Robot to run for mayor in Japan in 'world first' promising 'fairness and balance' for all residents

Robot to run for mayor in Japan in 'world first' promising 'fairness and balance' for all residents

The robot mayor promises to statistically analyse petitions put forward to the council and settle conflicts between its citizens

By Abigail O'Leary and Anna Verdon 12:20, 17 APR 2018 UPDATED

A robot has been nominated to run for the position of mayor in Tokyo, promising to be "fair and balanced" to all its constituents.

The mayoral election in Tama City features the usual high-ranking local politicians, as well as an artificial intelligence candidate competing alongside its human counterparts.

Posters plastered across the district feature the faces of smiling party leaders, with slogans promising change for the city.

And in line with election propaganda, the robot nominee, dubbed Michihito Matsuda, has branded vans, posters and inspirational soundbites.

The futuristic looking nominee appears female in her features, with an entirely silver body.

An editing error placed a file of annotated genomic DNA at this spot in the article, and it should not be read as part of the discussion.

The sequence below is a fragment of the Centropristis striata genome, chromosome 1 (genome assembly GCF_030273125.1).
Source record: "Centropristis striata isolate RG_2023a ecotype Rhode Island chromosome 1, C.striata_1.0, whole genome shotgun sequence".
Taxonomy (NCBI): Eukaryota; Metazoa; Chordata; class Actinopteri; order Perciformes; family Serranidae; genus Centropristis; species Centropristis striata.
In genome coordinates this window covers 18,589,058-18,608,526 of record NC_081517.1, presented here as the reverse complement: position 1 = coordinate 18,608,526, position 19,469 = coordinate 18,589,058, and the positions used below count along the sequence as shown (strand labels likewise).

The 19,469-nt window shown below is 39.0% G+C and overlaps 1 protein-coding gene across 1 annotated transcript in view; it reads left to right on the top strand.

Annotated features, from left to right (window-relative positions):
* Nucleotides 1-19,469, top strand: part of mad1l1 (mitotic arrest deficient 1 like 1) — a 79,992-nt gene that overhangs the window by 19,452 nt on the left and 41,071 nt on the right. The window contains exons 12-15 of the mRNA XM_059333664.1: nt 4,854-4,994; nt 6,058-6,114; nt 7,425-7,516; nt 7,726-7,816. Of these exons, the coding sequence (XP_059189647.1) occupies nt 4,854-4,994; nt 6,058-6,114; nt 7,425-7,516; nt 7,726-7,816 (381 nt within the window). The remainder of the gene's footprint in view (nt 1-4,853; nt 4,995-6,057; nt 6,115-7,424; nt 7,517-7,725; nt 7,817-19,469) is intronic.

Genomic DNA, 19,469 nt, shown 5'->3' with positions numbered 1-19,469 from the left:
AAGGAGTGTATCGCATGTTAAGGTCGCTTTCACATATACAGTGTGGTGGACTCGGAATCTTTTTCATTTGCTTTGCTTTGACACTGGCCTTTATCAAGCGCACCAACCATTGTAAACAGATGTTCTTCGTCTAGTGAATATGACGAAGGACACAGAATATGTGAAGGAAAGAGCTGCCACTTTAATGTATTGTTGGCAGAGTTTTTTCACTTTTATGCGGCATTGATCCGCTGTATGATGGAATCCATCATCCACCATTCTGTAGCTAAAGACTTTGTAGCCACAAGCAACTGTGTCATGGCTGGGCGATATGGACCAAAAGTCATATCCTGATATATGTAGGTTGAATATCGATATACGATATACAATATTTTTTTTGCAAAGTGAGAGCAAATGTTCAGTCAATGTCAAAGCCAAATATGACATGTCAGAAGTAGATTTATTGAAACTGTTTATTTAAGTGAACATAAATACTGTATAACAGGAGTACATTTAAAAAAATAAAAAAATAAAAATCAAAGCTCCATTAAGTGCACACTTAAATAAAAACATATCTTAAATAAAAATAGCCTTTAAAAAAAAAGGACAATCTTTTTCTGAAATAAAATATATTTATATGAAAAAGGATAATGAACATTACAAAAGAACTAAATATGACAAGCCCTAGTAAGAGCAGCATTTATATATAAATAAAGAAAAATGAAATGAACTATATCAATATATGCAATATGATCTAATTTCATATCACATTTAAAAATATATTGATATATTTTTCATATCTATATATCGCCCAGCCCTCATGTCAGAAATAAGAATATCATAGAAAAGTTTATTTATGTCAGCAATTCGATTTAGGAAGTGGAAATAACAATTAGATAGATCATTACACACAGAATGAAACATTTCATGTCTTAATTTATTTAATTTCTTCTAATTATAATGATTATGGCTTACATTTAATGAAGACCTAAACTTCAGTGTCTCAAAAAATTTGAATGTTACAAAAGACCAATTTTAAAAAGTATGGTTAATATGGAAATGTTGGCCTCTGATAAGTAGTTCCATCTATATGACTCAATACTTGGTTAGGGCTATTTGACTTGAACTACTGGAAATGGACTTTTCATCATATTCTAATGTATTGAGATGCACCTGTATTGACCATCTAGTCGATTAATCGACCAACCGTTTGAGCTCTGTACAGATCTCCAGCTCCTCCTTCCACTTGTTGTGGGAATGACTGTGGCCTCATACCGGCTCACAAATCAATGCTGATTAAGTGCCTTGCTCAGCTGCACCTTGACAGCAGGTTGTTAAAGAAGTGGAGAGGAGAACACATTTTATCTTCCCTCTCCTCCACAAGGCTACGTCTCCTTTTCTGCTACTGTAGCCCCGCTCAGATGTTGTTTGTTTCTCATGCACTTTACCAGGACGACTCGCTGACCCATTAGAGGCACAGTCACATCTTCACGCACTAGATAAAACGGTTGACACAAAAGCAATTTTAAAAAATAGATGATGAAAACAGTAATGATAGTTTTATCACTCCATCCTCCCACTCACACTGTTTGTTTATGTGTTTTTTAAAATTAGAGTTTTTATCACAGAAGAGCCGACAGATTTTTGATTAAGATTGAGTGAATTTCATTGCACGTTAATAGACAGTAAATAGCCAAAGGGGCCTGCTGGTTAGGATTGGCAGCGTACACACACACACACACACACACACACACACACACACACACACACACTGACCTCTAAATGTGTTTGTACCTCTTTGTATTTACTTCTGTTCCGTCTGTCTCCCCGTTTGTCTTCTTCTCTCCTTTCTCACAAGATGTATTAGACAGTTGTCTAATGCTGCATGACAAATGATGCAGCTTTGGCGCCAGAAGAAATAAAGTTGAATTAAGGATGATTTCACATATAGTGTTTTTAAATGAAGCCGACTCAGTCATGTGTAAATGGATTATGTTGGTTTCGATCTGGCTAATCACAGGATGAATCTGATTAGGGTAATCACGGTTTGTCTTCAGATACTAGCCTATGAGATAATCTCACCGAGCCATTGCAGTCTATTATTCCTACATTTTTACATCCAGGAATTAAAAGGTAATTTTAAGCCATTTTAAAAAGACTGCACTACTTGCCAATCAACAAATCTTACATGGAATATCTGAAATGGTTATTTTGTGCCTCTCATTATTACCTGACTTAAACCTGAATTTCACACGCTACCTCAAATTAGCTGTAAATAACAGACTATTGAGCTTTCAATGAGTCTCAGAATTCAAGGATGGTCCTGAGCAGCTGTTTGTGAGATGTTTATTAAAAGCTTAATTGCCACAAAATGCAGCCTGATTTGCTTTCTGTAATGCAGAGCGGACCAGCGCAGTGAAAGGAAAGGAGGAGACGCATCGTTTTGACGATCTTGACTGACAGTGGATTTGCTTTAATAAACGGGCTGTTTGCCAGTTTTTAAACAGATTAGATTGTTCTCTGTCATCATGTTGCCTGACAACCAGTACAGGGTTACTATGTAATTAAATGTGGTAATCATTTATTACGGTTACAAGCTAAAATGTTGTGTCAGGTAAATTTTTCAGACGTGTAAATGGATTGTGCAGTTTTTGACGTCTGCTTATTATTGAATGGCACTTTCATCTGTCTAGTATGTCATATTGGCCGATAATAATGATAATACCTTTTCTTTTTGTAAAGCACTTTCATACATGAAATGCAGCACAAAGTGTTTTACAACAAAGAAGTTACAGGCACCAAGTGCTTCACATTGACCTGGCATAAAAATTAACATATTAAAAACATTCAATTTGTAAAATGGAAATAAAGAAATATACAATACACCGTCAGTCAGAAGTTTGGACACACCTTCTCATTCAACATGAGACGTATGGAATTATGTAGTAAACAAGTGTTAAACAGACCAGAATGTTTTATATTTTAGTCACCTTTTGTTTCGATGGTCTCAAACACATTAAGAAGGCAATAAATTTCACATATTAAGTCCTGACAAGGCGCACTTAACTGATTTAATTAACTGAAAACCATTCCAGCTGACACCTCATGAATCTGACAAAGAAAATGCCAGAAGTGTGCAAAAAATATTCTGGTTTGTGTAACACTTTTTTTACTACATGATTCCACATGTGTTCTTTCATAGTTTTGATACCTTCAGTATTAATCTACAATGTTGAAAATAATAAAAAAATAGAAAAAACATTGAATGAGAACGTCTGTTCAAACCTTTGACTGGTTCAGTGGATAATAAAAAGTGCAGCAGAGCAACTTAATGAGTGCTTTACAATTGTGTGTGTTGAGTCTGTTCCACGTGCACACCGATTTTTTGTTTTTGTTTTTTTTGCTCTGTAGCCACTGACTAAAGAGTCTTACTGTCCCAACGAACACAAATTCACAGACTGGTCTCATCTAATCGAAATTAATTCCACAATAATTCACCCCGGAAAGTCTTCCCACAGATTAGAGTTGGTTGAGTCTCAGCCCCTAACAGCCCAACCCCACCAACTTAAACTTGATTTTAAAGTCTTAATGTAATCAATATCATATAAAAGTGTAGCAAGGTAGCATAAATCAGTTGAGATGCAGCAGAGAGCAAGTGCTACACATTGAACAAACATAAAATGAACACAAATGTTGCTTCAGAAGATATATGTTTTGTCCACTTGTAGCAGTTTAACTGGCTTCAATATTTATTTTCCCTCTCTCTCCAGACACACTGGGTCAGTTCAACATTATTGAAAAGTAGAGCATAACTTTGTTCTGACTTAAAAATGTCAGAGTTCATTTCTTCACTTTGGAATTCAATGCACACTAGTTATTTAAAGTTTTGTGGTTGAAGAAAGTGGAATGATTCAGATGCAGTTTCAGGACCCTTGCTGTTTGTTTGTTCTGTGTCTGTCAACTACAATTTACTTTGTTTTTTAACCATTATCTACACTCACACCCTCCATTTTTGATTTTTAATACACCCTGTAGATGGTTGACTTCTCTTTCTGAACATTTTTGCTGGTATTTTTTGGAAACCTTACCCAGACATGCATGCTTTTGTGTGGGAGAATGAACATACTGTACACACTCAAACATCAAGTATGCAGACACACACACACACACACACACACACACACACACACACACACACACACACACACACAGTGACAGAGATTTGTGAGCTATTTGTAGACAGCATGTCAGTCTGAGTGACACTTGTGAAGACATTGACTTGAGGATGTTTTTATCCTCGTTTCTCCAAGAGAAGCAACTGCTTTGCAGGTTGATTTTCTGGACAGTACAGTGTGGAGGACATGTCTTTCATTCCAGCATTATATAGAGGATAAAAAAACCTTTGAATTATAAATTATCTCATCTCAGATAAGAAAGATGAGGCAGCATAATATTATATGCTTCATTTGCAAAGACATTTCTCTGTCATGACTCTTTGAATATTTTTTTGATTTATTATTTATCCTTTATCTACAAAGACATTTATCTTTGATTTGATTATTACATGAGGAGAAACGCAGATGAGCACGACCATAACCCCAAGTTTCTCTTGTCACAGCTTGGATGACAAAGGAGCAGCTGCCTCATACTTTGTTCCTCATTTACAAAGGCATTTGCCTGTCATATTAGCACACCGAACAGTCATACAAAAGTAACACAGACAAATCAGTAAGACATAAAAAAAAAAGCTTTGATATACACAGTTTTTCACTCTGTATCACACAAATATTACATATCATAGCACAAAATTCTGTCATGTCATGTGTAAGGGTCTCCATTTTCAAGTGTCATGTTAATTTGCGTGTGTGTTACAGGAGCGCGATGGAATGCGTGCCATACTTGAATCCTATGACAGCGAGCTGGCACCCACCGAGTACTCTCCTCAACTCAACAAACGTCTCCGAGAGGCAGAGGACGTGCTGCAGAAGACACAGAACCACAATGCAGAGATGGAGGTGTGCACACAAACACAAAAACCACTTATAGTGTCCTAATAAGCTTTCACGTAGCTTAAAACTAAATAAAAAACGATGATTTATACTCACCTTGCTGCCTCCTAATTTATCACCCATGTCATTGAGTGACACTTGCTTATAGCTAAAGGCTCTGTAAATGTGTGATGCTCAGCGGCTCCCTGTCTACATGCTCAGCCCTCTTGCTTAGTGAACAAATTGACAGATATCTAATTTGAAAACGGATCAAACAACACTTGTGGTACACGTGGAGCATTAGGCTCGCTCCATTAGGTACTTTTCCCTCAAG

In a bid to offer "fair and balanced opportunities for everyone", the robot mayor promises to analyse petitions put forward to the council, statistically breaking down the positives and negatives of its effect, as reported by Otaquest .

Michihito Matsuda also claims it can intake the dialogue and wishes of residents, before calculating the best course of action.

Finally, the artificial intelligence candidate claims to rationally compromise when conflicts arise between residents.

While the robot spearheads the bid to become the first artificial intelligence mayor, the campaign is actually controlled by two tech gurus, Tetsuzo Matsuda and Norio Murakami.

The robotic device promises to bring about 'fairness' and 'change' for the residents of Tama City (Image: AsiaWire)

Matsumoto is the vice president of mobile provider Softbank, while Murakami is a former employee at Google Japan.

The tech pros have even designed a campaign website for Matsuda the robot.

Michihito Matsuda, 44, made an impassioned speech outlining his unusual political vision for the vast housing development which was built in the 1960s and is the largest in Japan.

Mr Matsuda said: "Tama New Town was the most advanced city in Japan 40 years ago. As it stands, the ageing population will only continue to grow, prompting a need for change in the current administration.

"Let artificial intelligence determine policies by gathering city data and we can create clearly defined politics."


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